Noé Debré, the co-writer of “Dheepan” and “Stillwater” and creator of the European Parliament sendup series “Parlement,” marks his feature directorial debut with the bittersweet comedy “A Nice Jewish Boy.”
Produced by Moonshaker, sold by Charades and making its world market premiere at this year’s Unifrance Rendez-Vous in Paris, the freewheeling film follows a 27-year-old man-child Bellisha (Michael Zindel) and his ailing mother, Giselle (Agnès Jaoui), who together make up the last remaining Jews living in a working class neighborhood that all of their friends and family have long since fled.
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At first that’s just as well for the easy-going Bellisha, but health concerns, prejudice and most of all an acute sense of alienation soon begin to creep in. Below, Variety catches up with Debré at this year’s Rendez-Vous.
How did this feature idea come about?
I saw a short film called “Masel Tov Cocktail,” about a Russian-Jewish teenager living in Germany. The character lived in this high-rise, housing projects neighborhood, and that image struck me. I thought, how crazy, cinema has really never depicted the stories of Jews from working-class neighborhoods in France. And so, whenever we uncover a new gap between reality and representation, there’s a film to be made.
The film’s French-language title translates as “The Last of the Jews,” which reflects the bittersweet tone. The film has a lot to say about loneliness.
It’s not just loneliness, it’s also the idea of being the last. In other words, it’s the anguish of disappearance, of saying to oneself, “Ah, well if I disappear, then everything will disappear, there won’t be any of us left.” And I think that, at least in Europe, if less so America, that anxiety is very much part of the Jewish psyche. There’s also something a little poignant in both the Jewish condition and the European project [that is the subject of “Parlement.”] You get the impression that both are threatened with extinction at any moment. I suppose both the film and series come from the need to treat those existential fears with comedy.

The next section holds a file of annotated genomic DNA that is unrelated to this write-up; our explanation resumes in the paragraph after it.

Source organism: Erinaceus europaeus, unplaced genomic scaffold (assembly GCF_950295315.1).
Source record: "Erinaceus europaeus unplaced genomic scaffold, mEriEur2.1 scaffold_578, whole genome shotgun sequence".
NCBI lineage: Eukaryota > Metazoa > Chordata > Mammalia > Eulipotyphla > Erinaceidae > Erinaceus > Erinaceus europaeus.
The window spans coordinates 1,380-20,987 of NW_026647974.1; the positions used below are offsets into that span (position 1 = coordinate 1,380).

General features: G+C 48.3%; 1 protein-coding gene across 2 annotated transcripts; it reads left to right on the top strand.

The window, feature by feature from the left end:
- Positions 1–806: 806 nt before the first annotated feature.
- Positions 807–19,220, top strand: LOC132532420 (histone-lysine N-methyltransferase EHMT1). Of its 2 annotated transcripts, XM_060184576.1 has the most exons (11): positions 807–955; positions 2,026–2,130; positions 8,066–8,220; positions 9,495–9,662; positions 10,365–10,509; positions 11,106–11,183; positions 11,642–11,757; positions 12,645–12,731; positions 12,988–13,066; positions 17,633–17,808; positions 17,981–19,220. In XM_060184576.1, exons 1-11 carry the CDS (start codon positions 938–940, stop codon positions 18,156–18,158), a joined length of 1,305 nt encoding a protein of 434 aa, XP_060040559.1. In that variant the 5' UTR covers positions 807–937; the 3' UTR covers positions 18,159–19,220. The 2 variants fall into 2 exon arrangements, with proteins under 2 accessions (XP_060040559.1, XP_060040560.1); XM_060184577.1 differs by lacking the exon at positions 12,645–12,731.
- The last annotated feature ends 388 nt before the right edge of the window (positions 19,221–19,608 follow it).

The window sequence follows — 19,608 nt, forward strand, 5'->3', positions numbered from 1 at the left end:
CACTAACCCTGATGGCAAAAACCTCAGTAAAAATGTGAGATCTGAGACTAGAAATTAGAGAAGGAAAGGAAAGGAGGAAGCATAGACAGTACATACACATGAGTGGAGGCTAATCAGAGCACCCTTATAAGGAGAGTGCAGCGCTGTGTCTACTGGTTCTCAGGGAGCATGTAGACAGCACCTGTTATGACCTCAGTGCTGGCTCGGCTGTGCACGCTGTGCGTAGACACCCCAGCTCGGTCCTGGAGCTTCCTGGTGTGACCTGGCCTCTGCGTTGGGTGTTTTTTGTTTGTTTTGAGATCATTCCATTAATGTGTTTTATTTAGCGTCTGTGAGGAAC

You strike a very particular comedic tone, following a naïf-like character falling in and out of low-stakes adventures.
I wanted the film to have a certain degree of finesse. I thought a lot about Charlie Chaplin, who would tackle very dark and serious subjects like poverty and fascism with insouciance and unflappability. Whatever hardships would [befall Chaplin’s Tramp], his dignity could never be touched. I wanted the same for [Bellisha]. It was important that he never lose his dignity. In fact, I designed the film around star Michael Zindel’s comic persona; he has the same energy as Chaplin or Peter Sellers in “Being There.” He’s such a singular presence.
I always knew that the film had to star Michael, but I only recently understood why. Cinema can never really denounce violence; by depicting violence you always end up gloryifyng it. Whereas Michael helps get around that; with his Chaplinesque demeanor, he can take as many hits as you want, because the violence has no hold.
You certainly flirt with social satire, particularly in instances when Bellisha becomes a figurehead as his neighborhood’s Last Jew Standing.
I love this way of looking at the world and I find it hard to do otherwise, so much so that I have to sometimes push against it to avoid being too caustic. I needed to keep the film grounded and earnest as well. I had to work on myself to keep it that way, because otherwise I could just as easily tip into full satire all too quickly. To that end, I took immense inspiration from [cartoonist and filmmaker] Riad Sattouf’s [graphic novel memoir] “The Arab of the Future,” which perfects this particular tone. Sattouf tells a big story through a small window, exploring tough themes with a kind of lightness and irreverence. The characters’ preoccupations aren’t at all commensurate with the events they’re going through, and that’s delightful, heartwarming.
The film wrestles with questions of belonging, as Bellisha and his family don’t always feel like they fit in to the their community, while all the same, never can imagine themselves anywhere else.
I’m very sensitive to this because I come from a family that, on my father’s side, has been in France for centuries. These communities were very patriotic, very French. And so I grew up within an idea of a common destiny between Jews and France. But it’s true that since the early 2000s, this unity has been put to the test, and I think the film confronts this question. Anyway, I wouldn’t know how to be anything but French. At this point, the die is cast. If I were to leave today to Canada or Australia, I’d still always be a Frenchman. So I hope the film, in form and image, really evokes that heritage. I find it touching when people compare Bellisha to Antoine Doinel. I like that the film has a New Wave feel.
What are you working on next?
Now, I’m prepping “Parlement” Season 4, while my Jean Dujardin-led “Zorro” series is currently shooting. [“Dheepan” and “Stillwater” co-writer] Thomas Bidegain and I have recently started working on a new project with Tom McCarthy, because we’ve always wanted to make another film together, while Thomas and I have also worked on script with Alexander Payne. I’m not sure if that [latter] film will be made, but the script is finished, and the collaboration went great.
Will you continue partnering with American filmmakers?
Sure. It’s nice to work with Americans – especially great directors. Plus, with Americans, nothing is impossible. You know, in France, when you make a film, you spend your time writing around your budget. You almost limit yourself, because you know certain scenes and ideas will probably get cut out anyway, so you might as well not write them. But Americans never think like that, and that’s not bad. It’s quite pleasant!
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